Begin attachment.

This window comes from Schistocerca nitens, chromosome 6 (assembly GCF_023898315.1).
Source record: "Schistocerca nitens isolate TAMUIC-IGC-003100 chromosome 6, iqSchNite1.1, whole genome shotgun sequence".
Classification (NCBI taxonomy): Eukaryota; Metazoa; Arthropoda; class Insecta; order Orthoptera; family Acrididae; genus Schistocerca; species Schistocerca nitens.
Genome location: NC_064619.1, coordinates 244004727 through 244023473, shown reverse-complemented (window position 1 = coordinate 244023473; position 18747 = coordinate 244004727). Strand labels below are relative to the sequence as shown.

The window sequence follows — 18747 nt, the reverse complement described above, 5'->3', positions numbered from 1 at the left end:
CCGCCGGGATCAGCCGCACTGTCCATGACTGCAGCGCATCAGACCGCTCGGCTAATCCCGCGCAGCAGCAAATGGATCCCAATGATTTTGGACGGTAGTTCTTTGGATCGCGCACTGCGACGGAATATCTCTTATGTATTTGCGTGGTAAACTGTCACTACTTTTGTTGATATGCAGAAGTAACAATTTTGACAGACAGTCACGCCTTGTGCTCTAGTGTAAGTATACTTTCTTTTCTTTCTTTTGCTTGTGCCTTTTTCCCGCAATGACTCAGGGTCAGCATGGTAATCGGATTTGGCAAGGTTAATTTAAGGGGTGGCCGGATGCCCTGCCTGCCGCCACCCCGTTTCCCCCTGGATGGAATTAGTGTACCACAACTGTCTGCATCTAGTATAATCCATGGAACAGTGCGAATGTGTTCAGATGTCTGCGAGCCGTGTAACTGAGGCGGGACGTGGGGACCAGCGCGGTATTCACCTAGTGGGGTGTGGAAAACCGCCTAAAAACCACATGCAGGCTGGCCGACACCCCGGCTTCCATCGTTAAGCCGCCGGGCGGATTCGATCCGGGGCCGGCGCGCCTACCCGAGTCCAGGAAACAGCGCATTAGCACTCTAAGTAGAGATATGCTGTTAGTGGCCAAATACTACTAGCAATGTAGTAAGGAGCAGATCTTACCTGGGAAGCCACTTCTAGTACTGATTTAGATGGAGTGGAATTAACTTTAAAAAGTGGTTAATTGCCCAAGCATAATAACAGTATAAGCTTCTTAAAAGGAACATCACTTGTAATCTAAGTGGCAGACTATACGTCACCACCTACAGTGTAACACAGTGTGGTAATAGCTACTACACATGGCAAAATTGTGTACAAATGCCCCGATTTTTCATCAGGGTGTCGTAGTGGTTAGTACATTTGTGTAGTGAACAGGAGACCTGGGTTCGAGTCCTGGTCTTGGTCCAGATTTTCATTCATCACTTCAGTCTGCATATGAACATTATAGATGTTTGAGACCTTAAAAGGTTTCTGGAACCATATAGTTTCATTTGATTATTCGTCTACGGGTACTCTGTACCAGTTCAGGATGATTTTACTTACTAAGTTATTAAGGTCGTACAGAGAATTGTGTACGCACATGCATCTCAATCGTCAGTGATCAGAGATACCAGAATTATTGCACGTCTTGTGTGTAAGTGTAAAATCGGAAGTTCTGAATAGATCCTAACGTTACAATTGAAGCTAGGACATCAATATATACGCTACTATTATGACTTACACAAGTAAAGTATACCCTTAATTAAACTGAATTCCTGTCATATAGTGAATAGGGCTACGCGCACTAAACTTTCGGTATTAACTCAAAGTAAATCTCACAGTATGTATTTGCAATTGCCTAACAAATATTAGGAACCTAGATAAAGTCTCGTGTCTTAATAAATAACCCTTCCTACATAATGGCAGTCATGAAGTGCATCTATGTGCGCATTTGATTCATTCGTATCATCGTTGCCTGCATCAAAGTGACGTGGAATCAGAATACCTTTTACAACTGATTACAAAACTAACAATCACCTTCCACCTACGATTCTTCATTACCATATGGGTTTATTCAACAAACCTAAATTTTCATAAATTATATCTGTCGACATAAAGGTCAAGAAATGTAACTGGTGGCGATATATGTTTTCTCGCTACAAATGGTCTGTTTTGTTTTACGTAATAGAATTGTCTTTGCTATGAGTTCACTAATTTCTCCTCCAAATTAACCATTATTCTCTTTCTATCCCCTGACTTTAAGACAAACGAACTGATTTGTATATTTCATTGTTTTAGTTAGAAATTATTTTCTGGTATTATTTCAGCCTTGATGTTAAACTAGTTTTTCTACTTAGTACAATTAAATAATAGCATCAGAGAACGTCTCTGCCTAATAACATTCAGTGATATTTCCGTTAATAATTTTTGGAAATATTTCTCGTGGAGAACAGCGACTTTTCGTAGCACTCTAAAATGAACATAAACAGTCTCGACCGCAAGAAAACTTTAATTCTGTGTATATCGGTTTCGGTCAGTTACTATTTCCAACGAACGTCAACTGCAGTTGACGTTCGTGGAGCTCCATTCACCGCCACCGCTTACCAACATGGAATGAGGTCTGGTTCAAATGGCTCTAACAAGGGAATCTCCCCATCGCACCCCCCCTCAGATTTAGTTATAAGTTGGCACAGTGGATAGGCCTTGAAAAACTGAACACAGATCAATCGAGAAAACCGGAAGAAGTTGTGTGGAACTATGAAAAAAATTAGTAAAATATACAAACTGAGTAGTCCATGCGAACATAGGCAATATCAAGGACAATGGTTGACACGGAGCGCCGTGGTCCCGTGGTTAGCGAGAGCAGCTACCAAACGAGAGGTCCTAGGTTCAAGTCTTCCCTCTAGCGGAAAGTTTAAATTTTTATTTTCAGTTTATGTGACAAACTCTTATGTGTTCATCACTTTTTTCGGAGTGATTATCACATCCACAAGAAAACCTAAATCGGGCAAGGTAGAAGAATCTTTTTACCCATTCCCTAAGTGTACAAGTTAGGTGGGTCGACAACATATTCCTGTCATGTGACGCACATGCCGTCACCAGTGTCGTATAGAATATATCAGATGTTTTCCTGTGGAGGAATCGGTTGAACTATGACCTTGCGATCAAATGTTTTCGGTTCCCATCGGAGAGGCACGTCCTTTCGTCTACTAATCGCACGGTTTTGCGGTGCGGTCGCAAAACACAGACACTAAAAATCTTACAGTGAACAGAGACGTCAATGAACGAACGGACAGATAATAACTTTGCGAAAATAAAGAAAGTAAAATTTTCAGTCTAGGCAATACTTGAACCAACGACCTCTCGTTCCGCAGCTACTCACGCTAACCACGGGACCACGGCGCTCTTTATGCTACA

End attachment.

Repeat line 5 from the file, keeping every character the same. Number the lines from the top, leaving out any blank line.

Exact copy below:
The window sequence follows — 18747 nt, the reverse complement described above, 5'->3', positions numbered from 1 at the left end: